Finding ways to combat climate change that most of the state can accept is a daunting task, but it’s one that about two dozen Montanans need to complete before June.
On Monday, the Montana Climate Solutions Council met at the University of Montana in Missoula to develop a first draft of a report outlining recommendations of what the state could do to either adapt to or mitigate climate change. The council hoped to have initial recommendations by the end of the month, so they could put it out for public comment.
The final recommendations are due to the governor by June.
But as with Gov. Steve Bullock’s other councils on grizzly bears and forest management, they were still struggling at the halfway point with many of the topics and how they would interact.
On Monday, they considered how various sectors, like agriculture, could adapt to or endure climate change, and later they would consider what could be done to mitigate the effects and what innovations to prioritize.
“I’m not worried about the chaos we’re in,” said John Tubbs, Montana Department of Natural Resources and Conservation executive director. “We will produce a good quality report for the governor. And it is going to need to be narrower in focus. But it also is going to task us to continue this conversation and take action.”
Subgroups of the committee had done their homework and had written and digested several whitepapers on everything from water to wildfire. But because the council members come from different backgrounds, that seemed to add more complexity and questions to each topic area.
The council agreed to most of the recommendations each subgroup put forward except during the discussion of wildfire and forest health adaptation. Under a recommendation to “increase forest products for carbon storage,” some members objected to a proposal to develop energy markets for biomass.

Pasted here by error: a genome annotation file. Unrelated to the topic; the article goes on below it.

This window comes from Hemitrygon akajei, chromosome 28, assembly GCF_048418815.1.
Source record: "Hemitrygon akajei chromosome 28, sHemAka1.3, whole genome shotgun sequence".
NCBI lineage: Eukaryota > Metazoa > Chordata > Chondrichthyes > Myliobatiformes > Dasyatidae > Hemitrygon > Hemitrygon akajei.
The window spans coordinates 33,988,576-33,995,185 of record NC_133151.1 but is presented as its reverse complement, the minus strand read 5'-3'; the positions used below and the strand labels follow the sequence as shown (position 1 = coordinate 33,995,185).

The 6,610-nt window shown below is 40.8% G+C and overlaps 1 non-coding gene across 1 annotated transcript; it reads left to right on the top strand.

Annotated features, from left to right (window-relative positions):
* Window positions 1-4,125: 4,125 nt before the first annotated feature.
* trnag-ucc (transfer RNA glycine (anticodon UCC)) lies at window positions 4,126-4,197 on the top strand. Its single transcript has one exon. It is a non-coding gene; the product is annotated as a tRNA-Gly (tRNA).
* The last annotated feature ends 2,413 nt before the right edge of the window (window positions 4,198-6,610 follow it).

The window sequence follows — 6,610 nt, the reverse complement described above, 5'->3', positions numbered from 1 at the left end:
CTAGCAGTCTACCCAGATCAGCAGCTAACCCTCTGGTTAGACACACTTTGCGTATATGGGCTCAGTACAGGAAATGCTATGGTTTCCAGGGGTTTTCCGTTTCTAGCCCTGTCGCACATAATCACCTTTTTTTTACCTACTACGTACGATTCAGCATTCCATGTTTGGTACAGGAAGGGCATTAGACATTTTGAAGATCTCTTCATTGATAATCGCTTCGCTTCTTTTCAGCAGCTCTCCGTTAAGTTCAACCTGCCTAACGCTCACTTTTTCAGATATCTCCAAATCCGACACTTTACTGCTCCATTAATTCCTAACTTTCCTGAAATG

Biomass includes the bark and small trees and branches that loggers collect in slash piles. These can be burned where they’re piled but some burn them in biomass incinerators for energy.
The problem is that burning biomass releases carbon, and biomass burners are often less efficient than coal or natural gas plants. So it does nothing to stop climate change.
Tubbs withdrew the proposal.
“It’s not necessarily a climate issue,” Tubbs said. “It’s worded in such a way that, for this particular day, let’s exclude that bullet point. We can work on it more if it comes back in. But I recognize the conflict between the greenhouse gas committee and others.”
One tool that played into topics of agriculture, forestry and rangelands is a carbon-credit market. That would provide economic incentive to conserve trees and grasslands that store carbon, although it doesn’t provide much to individual producers.
UM Forestry professor Solomon Dabrowski said the Lubrecht Experimental Forest is already dabbling in carbon credits, although it was difficult to get the process going and it requires long-term commitment to quantifying the carbon and getting third-party verification. Universities have the wherewithal to do that but maybe not smaller landowners.
The biggest catch right now is that only one state – California – has a cap-and-trade system that would pay carbon credits, although New Mexico and Nevada are exploring the possibility. But Dabrowski said the best way to set up carbon markets for optimal use is by region, rather than state-by-state.